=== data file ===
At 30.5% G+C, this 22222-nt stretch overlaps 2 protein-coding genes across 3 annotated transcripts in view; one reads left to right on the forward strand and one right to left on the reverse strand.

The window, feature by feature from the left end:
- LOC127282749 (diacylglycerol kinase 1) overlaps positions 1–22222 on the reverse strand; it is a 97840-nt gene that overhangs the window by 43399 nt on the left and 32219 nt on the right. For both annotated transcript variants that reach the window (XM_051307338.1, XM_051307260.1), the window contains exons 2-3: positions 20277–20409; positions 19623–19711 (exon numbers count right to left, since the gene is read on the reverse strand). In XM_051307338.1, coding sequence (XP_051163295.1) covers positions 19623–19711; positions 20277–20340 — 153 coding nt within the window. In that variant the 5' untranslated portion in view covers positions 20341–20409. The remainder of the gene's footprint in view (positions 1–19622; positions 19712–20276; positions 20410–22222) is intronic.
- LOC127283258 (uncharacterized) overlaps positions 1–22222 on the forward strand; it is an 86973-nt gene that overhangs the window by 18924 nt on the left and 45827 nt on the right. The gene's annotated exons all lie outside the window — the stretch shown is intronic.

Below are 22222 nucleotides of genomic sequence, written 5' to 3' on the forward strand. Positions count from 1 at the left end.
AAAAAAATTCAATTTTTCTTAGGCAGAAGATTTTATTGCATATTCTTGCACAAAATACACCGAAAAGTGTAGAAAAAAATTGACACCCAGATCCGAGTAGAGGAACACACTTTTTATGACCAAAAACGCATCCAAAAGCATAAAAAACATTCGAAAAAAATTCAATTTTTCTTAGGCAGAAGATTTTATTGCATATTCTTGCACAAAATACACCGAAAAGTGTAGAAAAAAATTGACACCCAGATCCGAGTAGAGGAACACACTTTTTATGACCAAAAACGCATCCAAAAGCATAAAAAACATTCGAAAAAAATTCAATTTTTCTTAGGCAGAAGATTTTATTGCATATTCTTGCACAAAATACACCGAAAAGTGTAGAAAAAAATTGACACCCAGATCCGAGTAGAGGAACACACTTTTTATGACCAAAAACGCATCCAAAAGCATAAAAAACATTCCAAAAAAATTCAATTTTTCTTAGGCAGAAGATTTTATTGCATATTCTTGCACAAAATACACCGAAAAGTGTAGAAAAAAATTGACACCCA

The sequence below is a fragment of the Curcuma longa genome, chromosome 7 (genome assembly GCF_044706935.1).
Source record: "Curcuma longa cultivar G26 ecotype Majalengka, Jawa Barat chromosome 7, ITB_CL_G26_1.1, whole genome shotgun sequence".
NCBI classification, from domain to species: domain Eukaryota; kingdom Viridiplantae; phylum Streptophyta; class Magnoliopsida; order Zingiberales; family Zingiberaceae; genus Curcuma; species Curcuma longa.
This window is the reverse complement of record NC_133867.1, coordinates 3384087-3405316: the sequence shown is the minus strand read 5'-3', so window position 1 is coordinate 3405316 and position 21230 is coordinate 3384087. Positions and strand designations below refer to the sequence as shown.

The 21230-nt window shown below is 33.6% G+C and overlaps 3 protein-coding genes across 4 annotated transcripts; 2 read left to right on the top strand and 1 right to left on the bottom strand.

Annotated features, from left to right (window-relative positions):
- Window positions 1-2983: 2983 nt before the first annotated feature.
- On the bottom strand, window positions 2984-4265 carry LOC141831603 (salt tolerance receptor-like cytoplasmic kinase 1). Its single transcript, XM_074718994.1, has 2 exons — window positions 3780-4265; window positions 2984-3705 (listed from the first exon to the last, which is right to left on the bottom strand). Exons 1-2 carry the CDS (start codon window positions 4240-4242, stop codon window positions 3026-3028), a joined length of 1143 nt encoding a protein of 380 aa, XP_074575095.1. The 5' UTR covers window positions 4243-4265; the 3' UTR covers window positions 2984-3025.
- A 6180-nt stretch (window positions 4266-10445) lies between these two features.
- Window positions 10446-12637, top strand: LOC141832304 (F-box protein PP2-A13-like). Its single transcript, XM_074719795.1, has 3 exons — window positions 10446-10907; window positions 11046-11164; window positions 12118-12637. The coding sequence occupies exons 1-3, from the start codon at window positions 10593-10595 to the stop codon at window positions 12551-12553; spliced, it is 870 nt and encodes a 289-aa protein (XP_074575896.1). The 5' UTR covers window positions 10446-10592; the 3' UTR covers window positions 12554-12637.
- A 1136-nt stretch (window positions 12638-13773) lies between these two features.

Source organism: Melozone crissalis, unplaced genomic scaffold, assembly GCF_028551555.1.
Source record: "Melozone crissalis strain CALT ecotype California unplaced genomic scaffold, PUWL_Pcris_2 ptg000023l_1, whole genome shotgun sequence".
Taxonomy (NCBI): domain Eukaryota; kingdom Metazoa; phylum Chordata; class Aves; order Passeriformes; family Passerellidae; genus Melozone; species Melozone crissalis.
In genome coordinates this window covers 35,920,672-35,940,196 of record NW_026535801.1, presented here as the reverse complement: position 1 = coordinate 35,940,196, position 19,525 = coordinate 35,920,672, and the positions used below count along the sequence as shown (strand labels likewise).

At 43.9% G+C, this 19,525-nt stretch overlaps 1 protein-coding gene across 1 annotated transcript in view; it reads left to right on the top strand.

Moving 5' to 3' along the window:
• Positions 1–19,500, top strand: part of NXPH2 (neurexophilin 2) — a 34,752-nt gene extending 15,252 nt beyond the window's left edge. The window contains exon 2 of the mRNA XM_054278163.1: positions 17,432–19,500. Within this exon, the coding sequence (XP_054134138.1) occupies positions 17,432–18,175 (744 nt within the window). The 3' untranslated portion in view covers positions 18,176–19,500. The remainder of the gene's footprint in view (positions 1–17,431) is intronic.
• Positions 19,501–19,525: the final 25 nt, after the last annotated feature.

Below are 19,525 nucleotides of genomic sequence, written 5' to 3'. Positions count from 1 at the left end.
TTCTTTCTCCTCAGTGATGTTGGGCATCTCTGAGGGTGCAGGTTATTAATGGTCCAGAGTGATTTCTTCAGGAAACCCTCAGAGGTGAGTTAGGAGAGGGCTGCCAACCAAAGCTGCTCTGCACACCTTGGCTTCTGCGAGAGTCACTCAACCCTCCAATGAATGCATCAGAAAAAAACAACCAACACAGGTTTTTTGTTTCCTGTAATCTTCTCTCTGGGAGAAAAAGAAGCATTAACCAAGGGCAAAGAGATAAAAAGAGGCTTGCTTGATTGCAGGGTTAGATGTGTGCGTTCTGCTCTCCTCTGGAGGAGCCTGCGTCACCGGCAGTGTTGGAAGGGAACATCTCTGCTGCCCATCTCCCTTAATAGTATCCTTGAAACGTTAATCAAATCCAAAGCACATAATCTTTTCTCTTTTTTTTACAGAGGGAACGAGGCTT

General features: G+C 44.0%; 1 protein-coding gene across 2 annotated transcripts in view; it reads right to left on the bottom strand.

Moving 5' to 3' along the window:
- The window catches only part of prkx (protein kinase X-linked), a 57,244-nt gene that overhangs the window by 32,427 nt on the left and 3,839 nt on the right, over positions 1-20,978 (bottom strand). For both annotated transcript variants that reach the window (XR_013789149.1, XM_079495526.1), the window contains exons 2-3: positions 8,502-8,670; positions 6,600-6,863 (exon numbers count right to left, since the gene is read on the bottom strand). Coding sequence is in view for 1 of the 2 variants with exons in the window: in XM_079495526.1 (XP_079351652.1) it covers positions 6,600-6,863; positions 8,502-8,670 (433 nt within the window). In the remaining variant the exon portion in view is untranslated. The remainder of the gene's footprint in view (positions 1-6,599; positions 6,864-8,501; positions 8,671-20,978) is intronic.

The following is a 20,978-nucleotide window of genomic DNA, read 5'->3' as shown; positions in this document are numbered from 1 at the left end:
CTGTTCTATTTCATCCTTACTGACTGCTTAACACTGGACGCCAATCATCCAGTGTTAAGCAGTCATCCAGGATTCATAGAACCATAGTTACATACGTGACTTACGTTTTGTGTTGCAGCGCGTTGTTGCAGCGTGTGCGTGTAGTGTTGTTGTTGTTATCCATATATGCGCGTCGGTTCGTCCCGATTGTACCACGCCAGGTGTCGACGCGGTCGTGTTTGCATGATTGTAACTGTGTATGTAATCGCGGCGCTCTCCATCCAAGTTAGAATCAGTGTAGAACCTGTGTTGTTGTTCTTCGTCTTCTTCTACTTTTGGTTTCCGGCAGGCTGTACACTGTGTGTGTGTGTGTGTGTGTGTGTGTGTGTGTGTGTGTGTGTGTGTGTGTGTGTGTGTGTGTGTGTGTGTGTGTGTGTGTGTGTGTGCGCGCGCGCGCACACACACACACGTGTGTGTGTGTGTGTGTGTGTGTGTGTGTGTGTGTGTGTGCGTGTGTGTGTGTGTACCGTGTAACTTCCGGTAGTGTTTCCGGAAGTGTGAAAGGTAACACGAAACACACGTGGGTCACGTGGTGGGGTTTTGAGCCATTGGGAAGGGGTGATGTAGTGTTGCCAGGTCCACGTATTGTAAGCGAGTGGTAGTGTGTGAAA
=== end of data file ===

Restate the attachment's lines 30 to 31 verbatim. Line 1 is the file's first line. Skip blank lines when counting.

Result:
- The window catches only part of prkx (protein kinase X-linked), a 57,244-nt gene that overhangs the window by 32,427 nt on the left and 3,839 nt on the right, over positions 1-20,978 (bottom strand). For both annotated transcript variants that reach the window (XR_013789149.1, XM_079495526.1), the window contains exons 2-3: positions 8,502-8,670; positions 6,600-6,863 (exon numbers count right to left, since the gene is read on the bottom strand). Coding sequence is in view for 1 of the 2 variants with exons in the window: in XM_079495526.1 (XP_079351652.1) it covers positions 6,600-6,863; positions 8,502-8,670 (433 nt within the window). In the remaining variant the exon portion in view is untranslated. The remainder of the gene's footprint in view (positions 1-6,599; positions 6,864-8,501; positions 8,671-20,978) is intronic.

The following is a 20,978-nucleotide window of genomic DNA, read 5'->3' as shown; positions in this document are numbered from 1 at the left end: